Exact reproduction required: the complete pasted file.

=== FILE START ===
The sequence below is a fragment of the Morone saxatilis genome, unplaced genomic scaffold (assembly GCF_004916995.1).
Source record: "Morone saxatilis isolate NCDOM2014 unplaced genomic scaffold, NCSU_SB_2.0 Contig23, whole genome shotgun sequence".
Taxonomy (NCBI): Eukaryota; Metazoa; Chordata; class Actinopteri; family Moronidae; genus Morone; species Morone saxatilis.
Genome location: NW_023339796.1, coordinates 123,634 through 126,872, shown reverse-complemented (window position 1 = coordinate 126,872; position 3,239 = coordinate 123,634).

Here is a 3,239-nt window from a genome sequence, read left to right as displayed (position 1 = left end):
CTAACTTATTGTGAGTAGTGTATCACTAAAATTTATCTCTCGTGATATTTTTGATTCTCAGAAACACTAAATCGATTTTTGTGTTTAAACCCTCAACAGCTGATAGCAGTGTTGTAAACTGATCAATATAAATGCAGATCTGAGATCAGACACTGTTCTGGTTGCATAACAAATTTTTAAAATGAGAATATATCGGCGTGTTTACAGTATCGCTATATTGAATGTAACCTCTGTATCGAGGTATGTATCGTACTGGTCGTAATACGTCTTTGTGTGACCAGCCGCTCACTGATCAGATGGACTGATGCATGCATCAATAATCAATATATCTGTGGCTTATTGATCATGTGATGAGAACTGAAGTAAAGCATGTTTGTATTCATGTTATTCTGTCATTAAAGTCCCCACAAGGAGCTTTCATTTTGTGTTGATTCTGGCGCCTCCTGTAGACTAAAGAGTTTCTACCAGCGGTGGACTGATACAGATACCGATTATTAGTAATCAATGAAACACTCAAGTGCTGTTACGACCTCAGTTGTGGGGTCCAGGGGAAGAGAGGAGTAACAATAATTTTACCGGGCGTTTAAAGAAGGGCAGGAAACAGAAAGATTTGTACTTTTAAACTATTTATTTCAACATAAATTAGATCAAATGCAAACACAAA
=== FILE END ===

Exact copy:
The sequence below is a fragment of the Morone saxatilis genome, unplaced genomic scaffold (assembly GCF_004916995.1).
Source record: "Morone saxatilis isolate NCDOM2014 unplaced genomic scaffold, NCSU_SB_2.0 Contig23, whole genome shotgun sequence".
Taxonomy (NCBI): Eukaryota; Metazoa; Chordata; class Actinopteri; family Moronidae; genus Morone; species Morone saxatilis.
Genome location: NW_023339796.1, coordinates 123,634 through 126,872, shown reverse-complemented (window position 1 = coordinate 126,872; position 3,239 = coordinate 123,634).

Here is a 3,239-nt window from a genome sequence, read left to right as displayed (position 1 = left end):
CTAACTTATTGTGAGTAGTGTATCACTAAAATTTATCTCTCGTGATATTTTTGATTCTCAGAAACACTAAATCGATTTTTGTGTTTAAACCCTCAACAGCTGATAGCAGTGTTGTAAACTGATCAATATAAATGCAGATCTGAGATCAGACACTGTTCTGGTTGCATAACAAATTTTTAAAATGAGAATATATCGGCGTGTTTACAGTATCGCTATATTGAATGTAACCTCTGTATCGAGGTATGTATCGTACTGGTCGTAATACGTCTTTGTGTGACCAGCCGCTCACTGATCAGATGGACTGATGCATGCATCAATAATCAATATATCTGTGGCTTATTGATCATGTGATGAGAACTGAAGTAAAGCATGTTTGTATTCATGTTATTCTGTCATTAAAGTCCCCACAAGGAGCTTTCATTTTGTGTTGATTCTGGCGCCTCCTGTAGACTAAAGAGTTTCTACCAGCGGTGGACTGATACAGATACCGATTATTAGTAATCAATGAAACACTCAAGTGCTGTTACGACCTCAGTTGTGGGGTCCAGGGGAAGAGAGGAGTAACAATAATTTTACCGGGCGTTTAAAGAAGGGCAGGAAACAGAAAGATTTGTACTTTTAAACTATTTATTTCAACATAAATTAGATCAAATGCAAACACAAA